Prize Day and graduation 2014 offered a time for reflection and repose, as the Browning community gathered for both events at Christ Church, as is tradition. These photos offer coverage of the smiles and pride felt by the boys, their families and faculty.
Headmaster Steve Clement, President of the Board of Trustees Jim Chanos and Upper School Head Jim Reynolds presented diplomas to each member of the Class of 2014 on June 11.
Guest speaker at graduation was Vishaan Chakrabarti, a partner at SHoP Architects and an associate professor at Columbia University’s Graduate School of Architecture, Planning & Preservation. Mr. Chakrabarti was a Browning parent from 2007 to 2010. Members of the faculty may well recall his inspiring speech to them in 2010 concerning the future of cities.
Mr. Chakrabarti earned a master’s degree in architecture from the University of California at Berkeley, as well as a master’s in city planning from the Massachusetts Institute of Technology; he holds dual bachelor’s degrees in art history and engineering from Cornell University. From 2002 to 2005, while serving as the director of the Manhattan Office for the New York Department of City Planning, Mr. Chakrabarti successfully gained approvals for major rezonings and also directed the city’s design response to the reconstruction of Lower Manhattan in the wake of 9/11, the expansion of Columbia University into Manhattanville and the makeover of Lincoln Center. View photos.
Form VI boys proudly presented their senior projects on June 9. The metropolitan community benefited from the varied nature of these projects, with the boys volunteering their time at the Future Leaders Institute, S.N.A.C.K., the Metropolitan Museum of Art, City Squash, Oliver Scholars and Riverside Park Conservancy, among numerous other organizations. The seniors provided advice and words of wisdom to their younger peers who will be planning their own projects before too long.
Director of Middle and Upper School Admission Janet Lien oversaw the senior projects. Introductions and remarks were made by Ms. Lien, who advised Form V boys that what they were about to hear involved a three-week community service project but that, ideally, community service would become part of the fabric of their lives all year long.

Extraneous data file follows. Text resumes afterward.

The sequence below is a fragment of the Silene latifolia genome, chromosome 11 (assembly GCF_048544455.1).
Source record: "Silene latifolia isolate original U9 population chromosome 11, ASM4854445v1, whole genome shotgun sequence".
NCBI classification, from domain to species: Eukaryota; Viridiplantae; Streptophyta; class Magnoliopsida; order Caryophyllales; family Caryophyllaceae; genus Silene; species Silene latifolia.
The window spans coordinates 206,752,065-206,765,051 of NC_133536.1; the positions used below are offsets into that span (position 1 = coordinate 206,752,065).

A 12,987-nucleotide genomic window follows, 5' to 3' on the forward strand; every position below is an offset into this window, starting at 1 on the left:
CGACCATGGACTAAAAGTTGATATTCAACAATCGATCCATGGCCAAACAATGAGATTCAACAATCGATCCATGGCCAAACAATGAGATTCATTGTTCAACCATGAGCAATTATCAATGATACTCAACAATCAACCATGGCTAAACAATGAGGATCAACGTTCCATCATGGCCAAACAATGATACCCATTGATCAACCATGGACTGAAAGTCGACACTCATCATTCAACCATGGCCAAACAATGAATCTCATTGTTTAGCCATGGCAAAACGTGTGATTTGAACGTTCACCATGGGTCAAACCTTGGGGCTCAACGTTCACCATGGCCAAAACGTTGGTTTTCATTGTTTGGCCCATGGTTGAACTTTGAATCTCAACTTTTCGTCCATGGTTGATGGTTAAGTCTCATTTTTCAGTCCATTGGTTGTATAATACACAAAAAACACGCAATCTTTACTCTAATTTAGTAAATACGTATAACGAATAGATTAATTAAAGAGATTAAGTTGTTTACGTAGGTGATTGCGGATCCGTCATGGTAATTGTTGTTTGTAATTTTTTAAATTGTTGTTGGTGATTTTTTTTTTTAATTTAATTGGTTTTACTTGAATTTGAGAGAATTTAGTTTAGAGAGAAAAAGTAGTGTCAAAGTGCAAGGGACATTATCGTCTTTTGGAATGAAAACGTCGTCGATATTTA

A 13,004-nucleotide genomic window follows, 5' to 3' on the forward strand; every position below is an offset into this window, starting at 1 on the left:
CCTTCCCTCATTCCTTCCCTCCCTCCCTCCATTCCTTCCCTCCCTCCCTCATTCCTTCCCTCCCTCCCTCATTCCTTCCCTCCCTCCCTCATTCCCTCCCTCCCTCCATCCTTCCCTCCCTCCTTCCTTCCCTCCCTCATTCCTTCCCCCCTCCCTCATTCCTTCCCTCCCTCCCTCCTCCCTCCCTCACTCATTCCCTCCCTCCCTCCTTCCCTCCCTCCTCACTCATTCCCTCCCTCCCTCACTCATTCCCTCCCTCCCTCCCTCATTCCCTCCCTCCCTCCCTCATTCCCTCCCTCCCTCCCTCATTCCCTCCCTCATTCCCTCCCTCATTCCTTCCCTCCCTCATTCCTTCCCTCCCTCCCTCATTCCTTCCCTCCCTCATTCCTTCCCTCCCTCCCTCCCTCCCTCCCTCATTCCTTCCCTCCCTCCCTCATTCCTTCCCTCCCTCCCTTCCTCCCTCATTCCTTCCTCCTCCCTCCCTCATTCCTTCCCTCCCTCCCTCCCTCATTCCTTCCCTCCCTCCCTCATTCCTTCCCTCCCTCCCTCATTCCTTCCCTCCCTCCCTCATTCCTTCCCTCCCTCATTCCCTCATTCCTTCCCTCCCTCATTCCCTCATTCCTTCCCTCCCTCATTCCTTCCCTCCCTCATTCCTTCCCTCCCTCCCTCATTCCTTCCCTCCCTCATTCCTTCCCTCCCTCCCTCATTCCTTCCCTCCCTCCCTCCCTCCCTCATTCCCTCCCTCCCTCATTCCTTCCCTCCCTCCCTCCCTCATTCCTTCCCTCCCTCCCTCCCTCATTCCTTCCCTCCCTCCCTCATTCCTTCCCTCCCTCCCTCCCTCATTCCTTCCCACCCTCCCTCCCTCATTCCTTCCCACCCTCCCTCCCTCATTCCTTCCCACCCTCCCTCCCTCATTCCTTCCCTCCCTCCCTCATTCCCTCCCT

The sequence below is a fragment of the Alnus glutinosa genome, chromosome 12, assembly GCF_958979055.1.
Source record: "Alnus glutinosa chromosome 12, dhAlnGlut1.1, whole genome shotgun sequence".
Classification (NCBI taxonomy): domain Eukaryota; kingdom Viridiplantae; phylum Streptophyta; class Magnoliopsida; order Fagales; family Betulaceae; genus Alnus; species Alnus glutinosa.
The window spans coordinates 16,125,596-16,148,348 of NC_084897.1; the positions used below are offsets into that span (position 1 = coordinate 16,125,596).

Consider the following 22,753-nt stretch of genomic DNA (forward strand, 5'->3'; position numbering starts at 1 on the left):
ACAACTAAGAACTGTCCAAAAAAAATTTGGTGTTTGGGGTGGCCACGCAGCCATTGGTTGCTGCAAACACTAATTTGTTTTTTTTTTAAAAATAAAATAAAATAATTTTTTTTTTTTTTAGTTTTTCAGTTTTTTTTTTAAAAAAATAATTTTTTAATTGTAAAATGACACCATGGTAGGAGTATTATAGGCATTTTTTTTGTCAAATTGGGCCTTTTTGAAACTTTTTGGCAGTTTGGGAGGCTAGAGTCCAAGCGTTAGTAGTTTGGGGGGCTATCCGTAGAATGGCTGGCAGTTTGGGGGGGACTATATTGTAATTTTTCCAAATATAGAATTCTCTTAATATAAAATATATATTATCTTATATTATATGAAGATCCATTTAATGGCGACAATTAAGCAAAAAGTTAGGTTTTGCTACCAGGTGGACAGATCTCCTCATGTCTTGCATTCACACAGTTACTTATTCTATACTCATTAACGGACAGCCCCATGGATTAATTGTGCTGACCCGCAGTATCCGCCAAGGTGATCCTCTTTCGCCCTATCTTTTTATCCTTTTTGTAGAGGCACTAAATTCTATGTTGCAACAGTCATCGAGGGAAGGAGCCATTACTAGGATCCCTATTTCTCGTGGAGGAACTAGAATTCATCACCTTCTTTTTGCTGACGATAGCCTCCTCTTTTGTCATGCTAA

After the final presentation, Head of Upper School Jim Reynolds thanked the boys for their diligence, noting that each of the organizations they worked with benefited from their efforts. He mentioned that although the types of organizations ran the gamut from arts and culture, to politics, entertainment and healthcare, each one appreciated the hours the boys devoted. Conversely, the boys reported that they, too, benefited in various ways. One boy who shadowed doctors specializing in oncology said he will never take another day for granted and that he vows to take care of his own health. Another made a point of reaching out to fellow interns and building friendships with them.
Mr. Reynolds thanked both Ms. Lien for overseeing the senior projects and the faculty advisors for their roles in the program’s success. Headmaster Clement was also pleased with the boys’ efforts and thanked Mr. Walker for ensuring that the technical aspects of the presentation ran smoothly. View photos.
Lower School Closing took place on June 6 at Christ Church, as is tradition. In the blink of an eye, it seems the Browning boys have grown in many ways since those first days of early September. The fourth grade boys, in particular, showed their maturity by standing at the podium, poised and proud, to recount their favorite Browning memories and thank those who attributed to their success, especially their parents and teachers.
Head of Lower School Laurie Gruhn and Headmaster Clement, along with family, friends and faculty, were pleased to see the boys in action, speaking, singing and saying farewell to another school year. Ms. Gruhn welcomed the community and spoke about the boys’ accomplishments and demonstrations of “grit” exemplifying the School’s motto.
The theme of this year’s closing was “Let’s Sing!” and the selections included both French and Spanish melodies, from “Alouette” to “Oye Como Va” and many more. Under the direction of Lower School music teacher Lucy Warner, who provided accompaniment as well as choreography, the boys sang and were joined by the Lower School “Strings of Spring” Orchestra. Organist Steven Pilkington and pianist Rob Taube provided the processional, finale and recessional. The colorful program cover art was accomplished by a member of the fourth grade.
During the farewell section of the program, Headmaster Clement thanked Ms. Warner as well as Lower School music instructors Gemma Baehr, Lucie Gelinas, Anik Oulianine, Michael Serman ’06 and Jay Tilton. He spoke of the incredible number of different languages spoken by families of the Lower School boys whom he surveyed regarding what they hear from parents, grandparents and siblings.
Congratulations to the fourth grade boys who were welcomed to Middle School at Browning by Head of Middle School Chris Dunham, and best wishes to one and all for a wonderful summer! View photos.